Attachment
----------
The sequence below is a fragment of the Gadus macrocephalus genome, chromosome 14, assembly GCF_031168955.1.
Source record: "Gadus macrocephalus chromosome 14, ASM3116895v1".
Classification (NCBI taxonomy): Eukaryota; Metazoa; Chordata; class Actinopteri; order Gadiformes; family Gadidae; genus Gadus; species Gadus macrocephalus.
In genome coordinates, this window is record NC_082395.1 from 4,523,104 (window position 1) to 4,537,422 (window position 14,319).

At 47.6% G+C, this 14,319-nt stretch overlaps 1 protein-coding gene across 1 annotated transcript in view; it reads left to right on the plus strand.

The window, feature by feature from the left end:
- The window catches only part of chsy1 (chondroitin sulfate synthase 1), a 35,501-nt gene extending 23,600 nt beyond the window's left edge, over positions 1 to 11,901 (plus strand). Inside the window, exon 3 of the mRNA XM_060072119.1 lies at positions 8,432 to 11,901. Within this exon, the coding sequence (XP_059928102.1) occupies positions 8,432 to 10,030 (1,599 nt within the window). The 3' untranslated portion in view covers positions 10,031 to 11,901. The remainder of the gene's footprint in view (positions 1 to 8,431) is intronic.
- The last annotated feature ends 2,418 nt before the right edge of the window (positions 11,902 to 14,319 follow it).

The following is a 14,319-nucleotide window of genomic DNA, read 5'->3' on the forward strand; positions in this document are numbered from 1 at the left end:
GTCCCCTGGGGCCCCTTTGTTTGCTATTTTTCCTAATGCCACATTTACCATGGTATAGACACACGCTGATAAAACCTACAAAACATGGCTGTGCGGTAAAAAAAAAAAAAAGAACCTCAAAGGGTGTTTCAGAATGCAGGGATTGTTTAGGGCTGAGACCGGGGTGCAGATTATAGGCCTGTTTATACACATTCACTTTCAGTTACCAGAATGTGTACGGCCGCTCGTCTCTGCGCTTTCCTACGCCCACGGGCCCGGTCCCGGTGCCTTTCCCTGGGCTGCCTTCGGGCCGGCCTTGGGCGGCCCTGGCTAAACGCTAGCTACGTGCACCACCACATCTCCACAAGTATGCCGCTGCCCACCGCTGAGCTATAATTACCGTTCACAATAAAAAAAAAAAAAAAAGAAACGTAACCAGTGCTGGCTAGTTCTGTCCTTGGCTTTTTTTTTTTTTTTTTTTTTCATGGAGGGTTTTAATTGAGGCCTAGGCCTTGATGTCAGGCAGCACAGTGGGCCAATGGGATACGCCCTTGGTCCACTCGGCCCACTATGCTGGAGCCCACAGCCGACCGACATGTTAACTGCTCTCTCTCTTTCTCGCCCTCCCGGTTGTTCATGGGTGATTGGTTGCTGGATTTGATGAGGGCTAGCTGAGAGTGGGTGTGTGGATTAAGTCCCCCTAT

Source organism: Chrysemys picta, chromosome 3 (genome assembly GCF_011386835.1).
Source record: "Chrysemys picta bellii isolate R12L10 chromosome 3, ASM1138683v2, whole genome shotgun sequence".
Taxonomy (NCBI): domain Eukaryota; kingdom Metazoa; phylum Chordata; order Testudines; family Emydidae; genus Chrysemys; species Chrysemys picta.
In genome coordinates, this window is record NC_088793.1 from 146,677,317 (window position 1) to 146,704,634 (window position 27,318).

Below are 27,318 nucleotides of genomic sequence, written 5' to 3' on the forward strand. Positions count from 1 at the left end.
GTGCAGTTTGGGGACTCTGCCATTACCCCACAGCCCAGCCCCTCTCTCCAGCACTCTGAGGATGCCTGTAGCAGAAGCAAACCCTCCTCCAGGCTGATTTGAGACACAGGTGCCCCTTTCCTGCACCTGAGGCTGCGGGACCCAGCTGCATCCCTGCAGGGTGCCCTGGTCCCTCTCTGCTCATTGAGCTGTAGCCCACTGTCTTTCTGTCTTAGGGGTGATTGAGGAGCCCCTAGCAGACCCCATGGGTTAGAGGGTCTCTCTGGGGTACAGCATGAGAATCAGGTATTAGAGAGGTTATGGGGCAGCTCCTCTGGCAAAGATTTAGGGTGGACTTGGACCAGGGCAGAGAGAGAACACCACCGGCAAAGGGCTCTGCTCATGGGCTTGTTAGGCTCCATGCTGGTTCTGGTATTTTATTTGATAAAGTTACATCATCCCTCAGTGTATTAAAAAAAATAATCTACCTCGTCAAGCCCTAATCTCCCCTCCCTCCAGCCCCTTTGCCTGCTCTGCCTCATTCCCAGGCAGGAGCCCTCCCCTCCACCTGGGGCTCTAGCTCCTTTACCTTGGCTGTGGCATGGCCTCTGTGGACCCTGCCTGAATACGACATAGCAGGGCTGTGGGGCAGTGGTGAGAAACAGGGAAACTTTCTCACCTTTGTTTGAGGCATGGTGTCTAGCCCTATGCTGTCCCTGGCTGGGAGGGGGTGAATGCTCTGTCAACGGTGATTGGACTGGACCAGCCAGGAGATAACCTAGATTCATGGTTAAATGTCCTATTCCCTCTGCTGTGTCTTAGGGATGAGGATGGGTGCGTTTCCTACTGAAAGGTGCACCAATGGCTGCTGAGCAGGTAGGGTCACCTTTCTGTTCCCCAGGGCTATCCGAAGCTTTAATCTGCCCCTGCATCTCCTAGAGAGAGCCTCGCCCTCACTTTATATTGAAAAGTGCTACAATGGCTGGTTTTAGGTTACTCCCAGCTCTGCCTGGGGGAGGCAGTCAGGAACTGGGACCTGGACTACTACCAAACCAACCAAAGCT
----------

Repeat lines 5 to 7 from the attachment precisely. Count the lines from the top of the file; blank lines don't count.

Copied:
At 47.6% G+C, this 14,319-nt stretch overlaps 1 protein-coding gene across 1 annotated transcript in view; it reads left to right on the plus strand.

The window, feature by feature from the left end:
- The window catches only part of chsy1 (chondroitin sulfate synthase 1), a 35,501-nt gene extending 23,600 nt beyond the window's left edge, over positions 1 to 11,901 (plus strand). Inside the window, exon 3 of the mRNA XM_060072119.1 lies at positions 8,432 to 11,901. Within this exon, the coding sequence (XP_059928102.1) occupies positions 8,432 to 10,030 (1,599 nt within the window). The 3' untranslated portion in view covers positions 10,031 to 11,901. The remainder of the gene's footprint in view (positions 1 to 8,431) is intronic.